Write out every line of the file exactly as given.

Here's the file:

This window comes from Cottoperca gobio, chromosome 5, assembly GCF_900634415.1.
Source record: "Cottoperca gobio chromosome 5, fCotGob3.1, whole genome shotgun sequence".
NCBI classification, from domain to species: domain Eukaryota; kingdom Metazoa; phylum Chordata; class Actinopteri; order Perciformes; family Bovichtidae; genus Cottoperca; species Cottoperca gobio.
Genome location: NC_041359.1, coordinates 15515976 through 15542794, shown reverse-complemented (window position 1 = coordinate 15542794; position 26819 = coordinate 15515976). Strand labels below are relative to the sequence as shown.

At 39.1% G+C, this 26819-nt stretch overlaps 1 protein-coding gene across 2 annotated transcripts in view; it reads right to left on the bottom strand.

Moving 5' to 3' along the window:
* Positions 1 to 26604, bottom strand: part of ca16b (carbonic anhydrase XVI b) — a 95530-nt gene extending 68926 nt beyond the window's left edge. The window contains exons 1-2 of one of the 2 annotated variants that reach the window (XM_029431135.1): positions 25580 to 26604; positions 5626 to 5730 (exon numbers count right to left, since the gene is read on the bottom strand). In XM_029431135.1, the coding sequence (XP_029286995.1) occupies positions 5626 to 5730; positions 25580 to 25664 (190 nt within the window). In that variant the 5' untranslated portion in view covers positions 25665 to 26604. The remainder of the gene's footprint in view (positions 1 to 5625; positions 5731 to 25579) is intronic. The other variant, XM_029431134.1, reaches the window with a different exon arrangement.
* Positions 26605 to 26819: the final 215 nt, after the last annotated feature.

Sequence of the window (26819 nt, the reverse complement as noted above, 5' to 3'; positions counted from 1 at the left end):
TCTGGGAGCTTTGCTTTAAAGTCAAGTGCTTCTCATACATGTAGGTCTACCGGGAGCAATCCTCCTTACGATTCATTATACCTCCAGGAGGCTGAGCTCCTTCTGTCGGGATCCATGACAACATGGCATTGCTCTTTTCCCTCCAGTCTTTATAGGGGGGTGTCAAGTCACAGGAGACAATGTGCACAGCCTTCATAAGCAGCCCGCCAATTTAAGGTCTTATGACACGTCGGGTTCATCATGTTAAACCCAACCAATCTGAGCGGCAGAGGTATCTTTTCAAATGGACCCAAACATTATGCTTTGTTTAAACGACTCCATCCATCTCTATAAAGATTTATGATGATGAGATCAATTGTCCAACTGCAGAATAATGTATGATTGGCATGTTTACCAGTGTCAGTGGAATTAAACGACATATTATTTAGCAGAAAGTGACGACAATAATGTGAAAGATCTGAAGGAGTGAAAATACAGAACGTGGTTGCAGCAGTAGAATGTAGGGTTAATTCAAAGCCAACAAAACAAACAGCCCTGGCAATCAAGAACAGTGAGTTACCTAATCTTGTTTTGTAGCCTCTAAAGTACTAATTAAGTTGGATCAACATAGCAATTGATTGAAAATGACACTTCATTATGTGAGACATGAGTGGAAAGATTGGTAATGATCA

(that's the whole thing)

This window comes from Cottoperca gobio, chromosome 5, assembly GCF_900634415.1.
Source record: "Cottoperca gobio chromosome 5, fCotGob3.1, whole genome shotgun sequence".
NCBI classification, from domain to species: domain Eukaryota; kingdom Metazoa; phylum Chordata; class Actinopteri; order Perciformes; family Bovichtidae; genus Cottoperca; species Cottoperca gobio.
Genome location: NC_041359.1, coordinates 15515976 through 15542794, shown reverse-complemented (window position 1 = coordinate 15542794; position 26819 = coordinate 15515976). Strand labels below are relative to the sequence as shown.

At 39.1% G+C, this 26819-nt stretch overlaps 1 protein-coding gene across 2 annotated transcripts in view; it reads right to left on the bottom strand.

Moving 5' to 3' along the window:
* Positions 1 to 26604, bottom strand: part of ca16b (carbonic anhydrase XVI b) — a 95530-nt gene extending 68926 nt beyond the window's left edge. The window contains exons 1-2 of one of the 2 annotated variants that reach the window (XM_029431135.1): positions 25580 to 26604; positions 5626 to 5730 (exon numbers count right to left, since the gene is read on the bottom strand). In XM_029431135.1, the coding sequence (XP_029286995.1) occupies positions 5626 to 5730; positions 25580 to 25664 (190 nt within the window). In that variant the 5' untranslated portion in view covers positions 25665 to 26604. The remainder of the gene's footprint in view (positions 1 to 5625; positions 5731 to 25579) is intronic. The other variant, XM_029431134.1, reaches the window with a different exon arrangement.
* Positions 26605 to 26819: the final 215 nt, after the last annotated feature.

Sequence of the window (26819 nt, the reverse complement as noted above, 5' to 3'; positions counted from 1 at the left end):
TCTGGGAGCTTTGCTTTAAAGTCAAGTGCTTCTCATACATGTAGGTCTACCGGGAGCAATCCTCCTTACGATTCATTATACCTCCAGGAGGCTGAGCTCCTTCTGTCGGGATCCATGACAACATGGCATTGCTCTTTTCCCTCCAGTCTTTATAGGGGGGTGTCAAGTCACAGGAGACAATGTGCACAGCCTTCATAAGCAGCCCGCCAATTTAAGGTCTTATGACACGTCGGGTTCATCATGTTAAACCCAACCAATCTGAGCGGCAGAGGTATCTTTTCAAATGGACCCAAACATTATGCTTTGTTTAAACGACTCCATCCATCTCTATAAAGATTTATGATGATGAGATCAATTGTCCAACTGCAGAATAATGTATGATTGGCATGTTTACCAGTGTCAGTGGAATTAAACGACATATTATTTAGCAGAAAGTGACGACAATAATGTGAAAGATCTGAAGGAGTGAAAATACAGAACGTGGTTGCAGCAGTAGAATGTAGGGTTAATTCAAAGCCAACAAAACAAACAGCCCTGGCAATCAAGAACAGTGAGTTACCTAATCTTGTTTTGTAGCCTCTAAAGTACTAATTAAGTTGGATCAACATAGCAATTGATTGAAAATGACACTTCATTATGTGAGACATGAGTGGAAAGATTGGTAATGATCA